Dale Jr. jumps back into familiar surroundings with plenty of speed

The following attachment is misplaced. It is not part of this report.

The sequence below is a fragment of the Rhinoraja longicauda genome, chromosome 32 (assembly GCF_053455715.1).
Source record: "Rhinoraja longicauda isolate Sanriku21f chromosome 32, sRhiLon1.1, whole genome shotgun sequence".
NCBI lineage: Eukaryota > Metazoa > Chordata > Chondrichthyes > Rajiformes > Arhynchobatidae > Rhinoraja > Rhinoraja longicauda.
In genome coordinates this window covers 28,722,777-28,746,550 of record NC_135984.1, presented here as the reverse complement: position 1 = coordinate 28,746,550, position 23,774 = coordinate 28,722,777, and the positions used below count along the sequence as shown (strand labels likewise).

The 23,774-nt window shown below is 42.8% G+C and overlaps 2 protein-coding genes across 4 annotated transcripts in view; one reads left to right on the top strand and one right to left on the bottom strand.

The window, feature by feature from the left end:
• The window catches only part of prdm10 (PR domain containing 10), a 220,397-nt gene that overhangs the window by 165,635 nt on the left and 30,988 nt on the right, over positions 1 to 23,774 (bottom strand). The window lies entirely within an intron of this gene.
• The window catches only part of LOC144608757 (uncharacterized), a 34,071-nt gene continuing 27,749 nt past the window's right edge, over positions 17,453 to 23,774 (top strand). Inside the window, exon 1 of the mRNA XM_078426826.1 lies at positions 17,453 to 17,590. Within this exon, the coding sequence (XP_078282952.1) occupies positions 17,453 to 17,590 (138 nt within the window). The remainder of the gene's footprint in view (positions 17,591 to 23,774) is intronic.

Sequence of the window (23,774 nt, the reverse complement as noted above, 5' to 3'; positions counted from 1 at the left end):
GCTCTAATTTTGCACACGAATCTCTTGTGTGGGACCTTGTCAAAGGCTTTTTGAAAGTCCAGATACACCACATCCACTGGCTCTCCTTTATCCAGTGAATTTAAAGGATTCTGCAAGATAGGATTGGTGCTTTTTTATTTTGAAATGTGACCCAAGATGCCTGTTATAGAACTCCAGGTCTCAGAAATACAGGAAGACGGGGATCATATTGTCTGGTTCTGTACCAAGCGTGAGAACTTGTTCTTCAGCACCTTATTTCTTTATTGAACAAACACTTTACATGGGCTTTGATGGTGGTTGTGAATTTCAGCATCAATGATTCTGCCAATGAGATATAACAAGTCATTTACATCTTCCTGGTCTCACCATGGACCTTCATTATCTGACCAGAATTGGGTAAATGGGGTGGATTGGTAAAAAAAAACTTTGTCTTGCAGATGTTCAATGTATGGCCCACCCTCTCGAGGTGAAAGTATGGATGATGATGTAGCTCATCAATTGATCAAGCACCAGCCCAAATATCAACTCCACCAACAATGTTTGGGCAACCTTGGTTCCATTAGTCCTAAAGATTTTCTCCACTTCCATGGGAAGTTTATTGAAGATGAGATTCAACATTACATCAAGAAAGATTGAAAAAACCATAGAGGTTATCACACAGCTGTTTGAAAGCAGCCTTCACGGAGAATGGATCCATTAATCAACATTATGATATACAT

BUY TICKETS: See the Daytona 500 live! " RELATED: Junior through the years DAYTONA BEACH, Fla. -- Dale Earnhardt Jr . didn't take any credit for his qualifying effort Sunday, a 192.864 mph lap that put his No. 88 Hendrick Motorsports Chevrolet on the front row for next week's season-opening Daytona 500 at Daytona International Speedway . "Ain't much to it," Earnhardt quipped. "The car does all the work." Earnhardt, twice a winner of the "Great American Race," won't be on the pole, but he'll start alongside Hendrick Motorsports teammate Chase Elliott , giving the team a front-row sweep for the second time in the last three years. His previous wins in the 500 came from third (in 2004) and ninth ('14). Earnhardt is regarded as one of the best at restrictor-plate racing but qualifying is a solo effort. There are no other cars off which to pick up a push or gain an advantage. It's all about horsepower. But there's a bit of technique required as well. "The transitions are kind of important as far as feeding the car into the corner and also running as tight as you can on the apron without bouncing the skirt off the apron or giving up any speed, or just time adding feet to your lap by running high, at least a little bit, can make a big difference," he said. "But other than that, the driver, I don't think he's feeling like he's in control of too much. The car is doing most of the work." Sidelined for the last half of the 2016 season after suffering concussion-like symptoms, Earnhardt is eager to be back behind the wheel. He chose not to compete in Sunday's Advance Auto Parts Clash, instead allowing Alex Bowman to field his entry. Bowman had won the pole at Phoenix driving in relief of Earnhardt last fall, a distinction that Earnhardt said earned the driver the opportunity. But after spending "The Clash" working as an analyst in the booth for Fox Sports, Earnhardt traded in his suit and tie for a firesuit, and eased his way back into more familiar surroundings. He was second-fastest in the opening round of qualifying; Elliott ended the session atop the board. In the final round, the No. 88 went to the top of the board with only one driver, Elliott, remaining. "I certainly would have loved to have gotten a pole, but my boss man is happy," Earnhardt said of team owner Rick Hendrick . "I just talked to him on the phone and he's got to be thrilled with having his cars up front." Elliott's final-round run, a lap of 192.872 mph, gave the Dawsonville, Georgia, youngster his second consecutive Daytona 500 pole. It was the third straight No. 1 qualifying effort for his No. 24 team, which also started out front here in '15 with four-time series champion Jeff Gordon behind the wheel. "Obviously Dale is good down here, and we all knew he was going to be fast today," Elliott, 21, said. "That's no surprise. But I don't really care who it is. I'm not going to feel bad about beating somebody. "It's cool to share a front row with a teammate is really the biggest thing I look at with that. But Dale is a good guy. I'm happy to share the front row with him, but happier to beat him, obviously, but regardless of who it is, that's what you're trying to do, you know." Elliott and Earnhardt were the only two drivers to officially lock in their starting positions for next weekend's Daytona 500 (2 p.m. ET, FOX, MRN, SiriusXM NASCAR Radio). The remainder of the field will be determined through the Can-Am Duels, a pair of 150-lap qualifying races scheduled for Thursday evening (7 p.m. ET, FS1, MRN, SiriusXM NASCAR Radio). &amp;amp;amp;amp;amp;amp;amp;amp;amp;amp;lt;/p&amp;amp;amp;amp;amp;amp;amp;amp;amp;amp;gt;